10 Steps to Your First Small Multifamily
Are you ready to purchase your first small Multifamily Property?
The small Multifamily real estate market (2 – 30 units) is a niche with little competition that’s ripe with opportunities. The majority of the owners of these size properties are “mom and pops” which often means below market rents, value-add potential, and seller financing possibilities. Don’t overlook these small properties! Follow the 10-step plan below to take one down and start building Lifetime Cash Flow.
I’ve compiled this 10-step plan to help you start building Lifetime Cash Flow
1. Evaluate personal finances.
Before you start looking for deals, you should do a self-evaluation of your current financial situation. Do you have money to invest or do you need investors? Can you qualify for an FHA loan? How about an income property mortgage or commercial mortgage? What can you do to improve personal finances?
2. Identify if you want to focus on residential 2 – 4 units, or a small commercial property, 5 – 30 units.
You can clearly focus on both but it’s important to know that there are a variety of differences between residential and commercial multifamily. If you’re interested in “house hacking” or FHA loans, you’ll need to focus on residential. There are many other differences as well such as the loan process, balloon payments, and even your exit strategy options.
3. Determine where you will focus.
There are 2.25 million multifamily properties in the U.S, and you can’t chase all of them. When selecting your market area, focus on four things: employment and job growth, income growth, population growth, and multiple large employers.
4. Connect with a local agent/broker and a local banker.
As you know, the journey to Lifetime Cash Flow is not one you take alone. Two of the most important team members you will need include a motivated and active agent/broker that focuses on multifamily, and a local banker that you’ve discussed loan options with and/or have a relationship with. The first team member will help you find deals, and the second will help you take them down.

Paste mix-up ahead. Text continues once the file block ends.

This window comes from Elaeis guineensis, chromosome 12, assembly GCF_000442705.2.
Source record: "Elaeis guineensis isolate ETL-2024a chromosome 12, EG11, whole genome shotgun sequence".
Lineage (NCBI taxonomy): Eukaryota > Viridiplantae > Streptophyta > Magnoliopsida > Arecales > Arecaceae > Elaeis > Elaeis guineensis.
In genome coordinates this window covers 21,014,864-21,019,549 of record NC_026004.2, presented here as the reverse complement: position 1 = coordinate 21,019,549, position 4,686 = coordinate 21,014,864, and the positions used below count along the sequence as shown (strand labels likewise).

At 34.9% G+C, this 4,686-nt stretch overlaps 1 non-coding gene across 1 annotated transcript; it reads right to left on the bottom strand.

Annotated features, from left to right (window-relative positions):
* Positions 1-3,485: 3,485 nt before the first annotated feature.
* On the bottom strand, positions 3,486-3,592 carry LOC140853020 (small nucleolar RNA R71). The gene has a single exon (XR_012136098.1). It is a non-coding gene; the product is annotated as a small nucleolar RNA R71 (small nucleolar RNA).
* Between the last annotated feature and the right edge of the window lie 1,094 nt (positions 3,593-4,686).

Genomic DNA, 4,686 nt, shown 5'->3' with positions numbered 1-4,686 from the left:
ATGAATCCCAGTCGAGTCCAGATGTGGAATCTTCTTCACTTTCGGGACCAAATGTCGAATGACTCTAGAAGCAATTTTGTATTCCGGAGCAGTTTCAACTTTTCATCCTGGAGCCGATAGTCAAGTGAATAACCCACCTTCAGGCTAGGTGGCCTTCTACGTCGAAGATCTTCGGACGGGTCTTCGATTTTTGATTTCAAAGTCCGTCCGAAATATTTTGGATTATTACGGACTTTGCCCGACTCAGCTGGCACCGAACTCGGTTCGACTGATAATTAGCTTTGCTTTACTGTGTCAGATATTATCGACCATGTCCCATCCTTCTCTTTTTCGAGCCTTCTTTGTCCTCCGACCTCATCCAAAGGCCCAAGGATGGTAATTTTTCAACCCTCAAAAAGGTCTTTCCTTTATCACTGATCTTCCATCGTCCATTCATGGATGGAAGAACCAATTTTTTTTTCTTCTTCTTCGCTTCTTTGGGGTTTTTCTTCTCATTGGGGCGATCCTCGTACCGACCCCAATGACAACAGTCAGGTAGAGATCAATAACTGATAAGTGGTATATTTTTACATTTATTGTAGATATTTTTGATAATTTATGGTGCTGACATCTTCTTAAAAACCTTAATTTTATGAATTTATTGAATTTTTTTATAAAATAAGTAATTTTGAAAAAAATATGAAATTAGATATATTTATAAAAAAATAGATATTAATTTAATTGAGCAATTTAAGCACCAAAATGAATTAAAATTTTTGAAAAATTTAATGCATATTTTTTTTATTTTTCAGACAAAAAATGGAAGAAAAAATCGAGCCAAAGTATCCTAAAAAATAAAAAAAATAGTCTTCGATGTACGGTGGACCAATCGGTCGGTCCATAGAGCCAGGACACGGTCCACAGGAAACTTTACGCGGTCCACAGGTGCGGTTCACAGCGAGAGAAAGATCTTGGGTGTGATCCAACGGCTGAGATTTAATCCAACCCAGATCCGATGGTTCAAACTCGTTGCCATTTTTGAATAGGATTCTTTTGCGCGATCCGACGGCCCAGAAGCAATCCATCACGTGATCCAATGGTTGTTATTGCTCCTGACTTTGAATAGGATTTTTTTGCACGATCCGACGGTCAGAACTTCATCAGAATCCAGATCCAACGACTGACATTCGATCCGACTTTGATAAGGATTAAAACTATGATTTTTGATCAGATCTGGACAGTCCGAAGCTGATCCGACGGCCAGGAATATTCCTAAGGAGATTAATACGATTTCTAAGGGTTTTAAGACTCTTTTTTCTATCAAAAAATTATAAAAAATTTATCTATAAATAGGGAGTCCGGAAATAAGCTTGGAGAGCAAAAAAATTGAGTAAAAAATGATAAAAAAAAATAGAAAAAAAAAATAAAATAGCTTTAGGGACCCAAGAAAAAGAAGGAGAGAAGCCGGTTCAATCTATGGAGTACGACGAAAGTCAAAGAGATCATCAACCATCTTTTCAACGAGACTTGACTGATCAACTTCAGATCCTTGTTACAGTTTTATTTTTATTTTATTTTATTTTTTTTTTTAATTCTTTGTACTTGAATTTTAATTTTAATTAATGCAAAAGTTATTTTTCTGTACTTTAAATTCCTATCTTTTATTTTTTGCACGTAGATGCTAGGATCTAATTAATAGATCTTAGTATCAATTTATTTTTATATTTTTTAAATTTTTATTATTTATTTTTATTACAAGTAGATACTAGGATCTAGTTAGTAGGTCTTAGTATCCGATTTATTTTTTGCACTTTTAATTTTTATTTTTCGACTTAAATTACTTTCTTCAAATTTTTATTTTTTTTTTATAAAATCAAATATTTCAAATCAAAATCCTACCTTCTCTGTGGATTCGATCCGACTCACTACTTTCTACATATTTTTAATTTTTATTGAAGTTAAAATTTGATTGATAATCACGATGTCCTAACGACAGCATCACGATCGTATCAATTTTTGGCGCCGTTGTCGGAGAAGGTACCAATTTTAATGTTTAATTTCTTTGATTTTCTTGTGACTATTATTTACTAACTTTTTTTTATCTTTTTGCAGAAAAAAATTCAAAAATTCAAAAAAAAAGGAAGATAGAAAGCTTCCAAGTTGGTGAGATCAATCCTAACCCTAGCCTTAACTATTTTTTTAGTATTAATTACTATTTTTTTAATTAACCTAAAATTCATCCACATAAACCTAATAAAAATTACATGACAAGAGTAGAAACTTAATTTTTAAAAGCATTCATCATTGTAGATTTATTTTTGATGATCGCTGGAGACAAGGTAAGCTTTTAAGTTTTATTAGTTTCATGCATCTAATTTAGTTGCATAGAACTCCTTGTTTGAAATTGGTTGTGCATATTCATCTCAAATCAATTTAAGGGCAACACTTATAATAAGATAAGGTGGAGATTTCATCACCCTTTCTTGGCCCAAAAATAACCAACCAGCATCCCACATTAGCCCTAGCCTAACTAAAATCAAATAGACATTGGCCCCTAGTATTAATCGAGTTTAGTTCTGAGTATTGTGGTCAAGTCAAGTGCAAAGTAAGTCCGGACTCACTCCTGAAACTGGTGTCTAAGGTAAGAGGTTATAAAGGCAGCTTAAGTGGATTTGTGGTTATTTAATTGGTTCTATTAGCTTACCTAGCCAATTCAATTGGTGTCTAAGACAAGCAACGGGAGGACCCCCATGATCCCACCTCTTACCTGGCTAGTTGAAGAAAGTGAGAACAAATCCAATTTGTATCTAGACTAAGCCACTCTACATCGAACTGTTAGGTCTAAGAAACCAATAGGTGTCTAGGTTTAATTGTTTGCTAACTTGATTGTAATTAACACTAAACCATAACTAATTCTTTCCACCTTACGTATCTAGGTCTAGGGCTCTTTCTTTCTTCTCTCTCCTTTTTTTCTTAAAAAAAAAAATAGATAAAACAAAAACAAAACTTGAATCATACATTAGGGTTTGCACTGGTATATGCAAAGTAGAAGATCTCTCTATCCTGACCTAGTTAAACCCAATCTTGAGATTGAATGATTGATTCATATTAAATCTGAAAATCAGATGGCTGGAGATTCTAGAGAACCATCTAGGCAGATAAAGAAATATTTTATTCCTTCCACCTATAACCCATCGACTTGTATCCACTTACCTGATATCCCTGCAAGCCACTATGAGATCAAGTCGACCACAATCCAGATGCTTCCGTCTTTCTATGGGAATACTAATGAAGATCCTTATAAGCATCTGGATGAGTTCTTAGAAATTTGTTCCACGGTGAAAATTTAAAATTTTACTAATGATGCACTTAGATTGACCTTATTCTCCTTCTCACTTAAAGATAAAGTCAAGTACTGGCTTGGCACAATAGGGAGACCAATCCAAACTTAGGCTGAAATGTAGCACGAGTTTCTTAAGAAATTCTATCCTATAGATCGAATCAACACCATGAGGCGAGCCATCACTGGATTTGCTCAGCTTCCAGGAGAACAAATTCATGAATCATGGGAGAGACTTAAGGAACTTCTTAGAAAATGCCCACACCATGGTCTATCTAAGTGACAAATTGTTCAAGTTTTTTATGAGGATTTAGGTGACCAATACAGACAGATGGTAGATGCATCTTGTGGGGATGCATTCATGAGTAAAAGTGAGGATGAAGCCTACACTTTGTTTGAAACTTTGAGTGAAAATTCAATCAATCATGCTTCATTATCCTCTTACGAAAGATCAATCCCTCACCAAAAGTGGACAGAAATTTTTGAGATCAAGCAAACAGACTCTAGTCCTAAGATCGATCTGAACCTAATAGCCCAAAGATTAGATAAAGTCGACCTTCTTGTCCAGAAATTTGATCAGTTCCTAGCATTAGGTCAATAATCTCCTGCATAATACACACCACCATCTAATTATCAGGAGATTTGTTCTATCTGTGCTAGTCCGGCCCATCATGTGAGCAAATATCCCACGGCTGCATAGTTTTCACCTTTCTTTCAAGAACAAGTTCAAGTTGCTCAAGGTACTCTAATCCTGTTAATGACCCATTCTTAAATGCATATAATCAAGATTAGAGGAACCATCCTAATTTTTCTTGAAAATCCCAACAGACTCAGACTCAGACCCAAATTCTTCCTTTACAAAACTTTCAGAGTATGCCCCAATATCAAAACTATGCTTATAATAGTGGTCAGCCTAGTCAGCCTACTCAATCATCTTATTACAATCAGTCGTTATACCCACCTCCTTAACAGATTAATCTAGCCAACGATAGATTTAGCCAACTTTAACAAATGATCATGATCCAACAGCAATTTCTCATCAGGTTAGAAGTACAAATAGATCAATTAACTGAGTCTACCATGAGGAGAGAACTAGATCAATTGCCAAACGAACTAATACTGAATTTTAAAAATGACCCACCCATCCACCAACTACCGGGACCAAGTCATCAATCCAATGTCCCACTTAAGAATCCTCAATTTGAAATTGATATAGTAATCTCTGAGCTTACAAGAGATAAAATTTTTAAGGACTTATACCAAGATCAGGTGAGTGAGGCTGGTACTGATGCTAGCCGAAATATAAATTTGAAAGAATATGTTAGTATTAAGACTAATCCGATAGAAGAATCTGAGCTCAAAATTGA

5. Start to build relationships with potential investors.
Whether you think you need investors or not, I recommend starting to build those relationships. Remember, you are building relationships, don’t just talk real estate! They key is to find commonality and build strong and sometimes lifelong relationships.
6. Become professional.
One of the most common mistakes new investors make is treating their multifamily endeavors as a hobby, not a business. Don’t go and form an LLC yet, but spend a few bucks and order yourself some business cards, a basic website from Fiverr.com, and a free business phone number via Google Voice.
7. Buy or build your property and owner database.
Having a properly built property and owner database is worth its weight in gold. This will be a vital resource for direct mail marketing, cold calls, and overall knowledge of the area. You can build your list in Excel or use a free or low-cost CRM.
8. Get that first direct mail campaign out the door!
Direct mail is one of the best strategies to find off-market deals for any type/size of real estate, especially small multifamily. As stated above, a lot of these owners are older “moms and pops” and you’re not going to reach them via Facebook or PPC (Pay Per Click) ads.
I just interviewed a young couple in Houston who took my advice and mailed 300 letters and just closed on a 32-unit property which will net them $10K per month!
9. Implement other marketing strategies.
Don’t put all of your marketing eggs in one basket. Implement other strategies as well to ensure you have a consistent deal flow. Utilize auctions, driving for dollars, Craigslist, and the dozens of other ways you can find great off-market deals.
10. Practice, practice, practice analyzing deals.
When it comes to small multifamily you need to become an expert at analyzing both residential and commercial deals. You need to know that 2 – 4 unit properties are valued based on comparable sales and that 5-unit and up properties are based on the NOI and Cap Rate. The only way to become great at analyzing deals is to practice. Spend time every day reviewing deals and kicking the tires. Practice, practice, practice.